Saturday, June 12, 2010

Church Intervenes for Political Dissident

Cuba is to release a jailed paraplegic political dissident as a result of talks between the Catholic Church and President Raul Castro, the office of the Archbishop of Havana said.

The dissident, Ariel Sigler Amaya, 46, has been in prison since 2003.
Six other dissidents will also be moved to jails in their home provinces on Saturday to be closer to their relatives as a result of the talks, the archbishop's office said in a statement.

Cuban authorities told Cardinal Jaime Ortega that Sigler, sentenced to 20 years prison and currently in a Havana hospital, would be given license to leave prison.

Sigler and the other six prisoners are part of a group of 73 political dissidents picked up in a government crackdown in March 2003. Of the original group, 53 remain behind bars, including Sigler and the other six.

Thursday, June 10, 2010

Commission to hold hearing in Morocco

The Tom Lantos Human Rights Commission, which is co-chaired by congressmen James McGovern (D - MA) and Frank Wolf (R-VA), will hold a hearing on human rights and religious freedom in Morocco on Thursday June 17th, 2010.

The hearing will be open to the press and the public. The reason for the hearings, according to the commission, is the deportation of approximately 40 American citizens and scores of other foreign nationals on charges of proselytism, thus “it has raised serious concerns about the status of religious freedom in Morocco”.
The individuals deported, according to a statement from the commission, ran a wide array of humanitarian organizations, which provided services vital to the community. One of the organizations targeted was the Village of Hope, an orphanage that takes in children that have been abandoned by their parents.
A statement from the commission cited an article by Time Magazine that said, “The Village of Hope deportations are part of what appears to be a widespread crackdown on Christian aid workers in Morocco.” 

Also cited, as an example is the Freedom House’s annual Freedom in the World Report, which noted “a backsliding in Morocco on a host of other democracy and human rights issues over the course of the last year”.

Religious Freedom and National Security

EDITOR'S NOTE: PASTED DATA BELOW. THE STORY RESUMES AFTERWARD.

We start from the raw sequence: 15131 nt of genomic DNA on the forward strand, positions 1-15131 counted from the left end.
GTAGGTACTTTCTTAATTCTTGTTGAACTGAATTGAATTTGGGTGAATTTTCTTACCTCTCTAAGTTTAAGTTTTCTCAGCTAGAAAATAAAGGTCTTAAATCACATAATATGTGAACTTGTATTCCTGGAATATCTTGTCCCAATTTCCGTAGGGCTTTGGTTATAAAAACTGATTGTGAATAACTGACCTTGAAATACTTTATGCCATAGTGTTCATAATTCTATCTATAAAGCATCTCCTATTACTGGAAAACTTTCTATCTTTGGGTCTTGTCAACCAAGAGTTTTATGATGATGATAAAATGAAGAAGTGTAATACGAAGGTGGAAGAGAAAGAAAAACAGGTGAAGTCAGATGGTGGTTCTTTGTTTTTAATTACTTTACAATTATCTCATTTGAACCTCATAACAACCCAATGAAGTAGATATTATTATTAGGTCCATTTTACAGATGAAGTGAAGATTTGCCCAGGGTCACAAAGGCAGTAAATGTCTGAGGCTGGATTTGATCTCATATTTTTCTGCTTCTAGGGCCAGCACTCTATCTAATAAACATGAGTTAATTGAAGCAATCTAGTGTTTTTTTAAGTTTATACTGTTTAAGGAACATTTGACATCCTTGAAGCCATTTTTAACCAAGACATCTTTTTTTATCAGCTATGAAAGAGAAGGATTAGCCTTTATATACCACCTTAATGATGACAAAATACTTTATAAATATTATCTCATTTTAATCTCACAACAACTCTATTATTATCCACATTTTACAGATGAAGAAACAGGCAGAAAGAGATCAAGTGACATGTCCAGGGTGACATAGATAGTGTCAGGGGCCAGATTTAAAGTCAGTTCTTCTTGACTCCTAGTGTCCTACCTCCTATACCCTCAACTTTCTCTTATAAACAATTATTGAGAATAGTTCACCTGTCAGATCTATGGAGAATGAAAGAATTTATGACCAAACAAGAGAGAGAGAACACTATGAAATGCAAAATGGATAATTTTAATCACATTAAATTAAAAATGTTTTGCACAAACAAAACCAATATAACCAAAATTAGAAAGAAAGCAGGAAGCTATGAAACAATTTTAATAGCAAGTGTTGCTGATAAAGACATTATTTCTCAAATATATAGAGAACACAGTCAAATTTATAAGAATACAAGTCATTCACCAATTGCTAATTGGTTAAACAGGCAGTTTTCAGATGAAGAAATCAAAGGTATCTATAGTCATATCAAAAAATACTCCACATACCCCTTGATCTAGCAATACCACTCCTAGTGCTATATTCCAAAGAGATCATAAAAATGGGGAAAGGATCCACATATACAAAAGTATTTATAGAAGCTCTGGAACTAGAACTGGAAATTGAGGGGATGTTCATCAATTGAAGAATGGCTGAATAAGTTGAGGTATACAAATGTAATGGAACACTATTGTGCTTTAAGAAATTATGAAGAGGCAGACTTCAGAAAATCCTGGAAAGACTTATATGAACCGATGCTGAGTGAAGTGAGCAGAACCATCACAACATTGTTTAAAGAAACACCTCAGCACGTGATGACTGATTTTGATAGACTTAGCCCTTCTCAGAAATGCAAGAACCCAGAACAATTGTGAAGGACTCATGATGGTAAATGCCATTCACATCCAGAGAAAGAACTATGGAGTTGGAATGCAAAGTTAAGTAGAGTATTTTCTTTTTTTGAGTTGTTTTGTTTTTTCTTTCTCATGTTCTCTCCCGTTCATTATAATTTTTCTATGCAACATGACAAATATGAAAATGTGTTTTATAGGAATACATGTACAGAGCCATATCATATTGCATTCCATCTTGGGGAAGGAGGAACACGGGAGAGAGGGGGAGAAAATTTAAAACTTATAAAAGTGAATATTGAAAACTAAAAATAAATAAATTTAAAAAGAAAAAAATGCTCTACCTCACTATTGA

Thomas Farr of The Washington Post blog, "On Faith" muses on the relationship between religious freedom and national security again.

He notes that:
"In a previous post, I voiced the fear that the Obama administration was placing U.S. international religious freedom (IRF) policy on the back burner, subordinating it to other less compelling administration priorities, or clearing the deck for initiatives that might be complicated by a robust defense of religious liberty abroad (such as outreach to Muslim majority countries or promoting international gay rights).
If it is true that President Obama and Secretary of State Clinton are backtracking on IRF, it would be somewhat ironic. The 1998 International Religious Freedom Act, passed unanimously by Congress, was signed into law by President Bill Clinton. It was implemented in the early stages by Secretary Madeleine Albright, who has since written a book calling for greater attention to religion in American foreign policy.
Moreover, as William Saunders and I observed in the Harvard Journal of Law and Public Policy, the Bush administration "did not make significant progress in reducing religious persecution or advancing religious freedom" during its eight years in power. If anything, international religious freedom declined under President Bush's watch, and President Obama was left with a real opportunity. In January 2009 IRF supporters were hopeful that the new administration would retool and reenergize U.S. religious freedom diplomacy.
But in the ensuing 16 months the administration has for the most part signaled its indifference to the issue."